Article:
CNS PHOTO | FEISAL OMAR, REUTERS
St. Michael-Resurrection Parish challenges other Canadian Catholic parishes to raise funds to help feed the starving Somalis.
August 29, 2011
WESTERN CATHOLIC REPORTER
EDMONTON — As the famine in the Horn of Africa deepens, Catholic parishioners are rising to the challenge of feeding the hungry half a world away.
St. Michael-Resurrection Parish has been challenging Catholics nationwide to raise $10 million for famine relief. At least four other parishes from across Canada have responded.
St. Michael-Resurrection itself has so far raised $23,428, enough to buy almost 47 tonnes of rice to feed nearly 84,600 people for one day.
"It seems like such a little drop in the bucket, but we figure if every person can do a little bit, we can make a big difference," says spokesperson Bernadette Gasslein.
RELIEF SLOW IN COMING
Relief for the people of Somalia has been slow, and makeshift refugee camps are still overflowing. Some estimates suggest about 11.6 million people are affected by the food crisis. It's the biggest food crisis in a generation, according to the United Nations.
Asked why the parish got involved, Gasslein said, "Why not? They are human beings and they are hungry. Jesus said it's our job to feed people. And he said, 'Whatever you do to the least of these, you do it to me.'"
Upon learning about the depth of the food crisis from an editorial written by Gasslein in Celebrate! magazine, Father Roger Keeler of St. Michael-Resurrection threw down the gauntlet and challenged Catholics across Canada to join his parish in raising $10 million for famine relief. He figures with 12 million Catholics in Canada it would be easy to meet the challenge.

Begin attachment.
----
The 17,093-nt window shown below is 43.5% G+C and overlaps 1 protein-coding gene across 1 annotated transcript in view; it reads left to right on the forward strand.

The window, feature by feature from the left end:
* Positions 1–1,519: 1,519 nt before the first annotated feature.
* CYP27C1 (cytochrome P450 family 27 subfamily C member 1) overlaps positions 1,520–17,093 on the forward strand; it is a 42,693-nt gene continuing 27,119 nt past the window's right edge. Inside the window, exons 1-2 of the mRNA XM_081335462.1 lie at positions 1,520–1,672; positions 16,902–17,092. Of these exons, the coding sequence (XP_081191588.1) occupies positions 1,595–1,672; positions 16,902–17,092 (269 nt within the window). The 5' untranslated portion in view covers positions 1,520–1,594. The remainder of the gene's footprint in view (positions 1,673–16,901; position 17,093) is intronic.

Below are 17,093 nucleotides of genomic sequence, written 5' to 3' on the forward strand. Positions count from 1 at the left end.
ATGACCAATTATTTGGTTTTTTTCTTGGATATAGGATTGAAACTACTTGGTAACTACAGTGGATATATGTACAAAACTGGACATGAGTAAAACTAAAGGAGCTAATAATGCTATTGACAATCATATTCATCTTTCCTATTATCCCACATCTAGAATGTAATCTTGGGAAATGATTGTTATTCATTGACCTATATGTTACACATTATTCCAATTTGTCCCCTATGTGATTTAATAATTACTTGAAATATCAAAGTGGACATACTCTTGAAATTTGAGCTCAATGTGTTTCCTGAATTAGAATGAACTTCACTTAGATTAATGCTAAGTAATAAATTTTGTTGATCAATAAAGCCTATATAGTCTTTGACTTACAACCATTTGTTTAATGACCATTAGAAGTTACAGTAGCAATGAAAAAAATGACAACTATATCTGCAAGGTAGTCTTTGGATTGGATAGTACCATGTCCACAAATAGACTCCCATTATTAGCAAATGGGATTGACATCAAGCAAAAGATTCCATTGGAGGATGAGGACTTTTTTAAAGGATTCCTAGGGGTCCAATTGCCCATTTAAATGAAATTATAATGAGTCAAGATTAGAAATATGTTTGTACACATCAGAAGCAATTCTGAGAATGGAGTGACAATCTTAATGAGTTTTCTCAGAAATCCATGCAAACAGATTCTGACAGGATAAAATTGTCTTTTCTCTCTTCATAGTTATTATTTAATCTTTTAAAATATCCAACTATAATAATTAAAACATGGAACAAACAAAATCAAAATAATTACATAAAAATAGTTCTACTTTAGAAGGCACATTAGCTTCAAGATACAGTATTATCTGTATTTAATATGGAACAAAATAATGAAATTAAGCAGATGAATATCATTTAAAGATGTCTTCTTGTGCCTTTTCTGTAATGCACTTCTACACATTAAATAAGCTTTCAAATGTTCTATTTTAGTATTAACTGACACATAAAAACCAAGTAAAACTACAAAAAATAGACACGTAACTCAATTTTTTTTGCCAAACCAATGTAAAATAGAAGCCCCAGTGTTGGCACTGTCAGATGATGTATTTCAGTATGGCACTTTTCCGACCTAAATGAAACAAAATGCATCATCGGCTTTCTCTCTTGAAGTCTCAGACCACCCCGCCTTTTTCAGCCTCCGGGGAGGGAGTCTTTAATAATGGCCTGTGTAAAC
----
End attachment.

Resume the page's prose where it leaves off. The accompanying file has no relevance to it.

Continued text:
"If only 250,000 (Catholics) gave $40 each, we'd have $10 million easily," he said. "What do we spend on Starbucks in one day? On lunch? A beer after work? Pet food?"
Keeler says if we can raise this sum before the Sept. 16 deadline currently set by the federal government for matching grants, "our $10 million could turn into $20 million."
He invited parishioners to be creative and to share the news with others. So far the response has been heartwarming. Many have been fasting. Three children from the parish opened a lemonade stand and brought in a jar of coins, bills and even a cheque from a thirsty patron - almost $130.
One young man, Nihal Nelson, went to Churchill Square on a Sunday and stood there, sign in hand, asking for money to help the hungry children and mothers in the horn of Africa.
He reported a startling fact: the street people who spend much of their day in Edmonton's downtown core were some of the most consistent donors, dropping into his box their hard-gained change, and even a few $5 bills. One street person said to him, "I know what it's like to be hungry. I can share what I have."
Four other parishes have taken up the challenge. Blessed Sacrament Parish in Cornwall, Ont., has raised $6,000, Christ the King Parish in Sudbury has raised almost $4,500 and St. Pius X Parish in Saint John, N.B., has raised $6,000.
The Cornwall pastor has said that for every family that gives $50, he would give $1. Keeler has agreed to do the same.
"It's kind of fun; it's a way of getting things going," Gasslein says.
All funds will be channelled to the Horn of Africa through Canadian Catholic Organization for Development and Peace.
To learn more about the $10-million challenge, contact St. Michael Resurrection Parish at 780-468-4071 or visit the parish website at www.stmichaelresurrectionparish.ca. Donations can be made directly through CCODP at www.devp.org.
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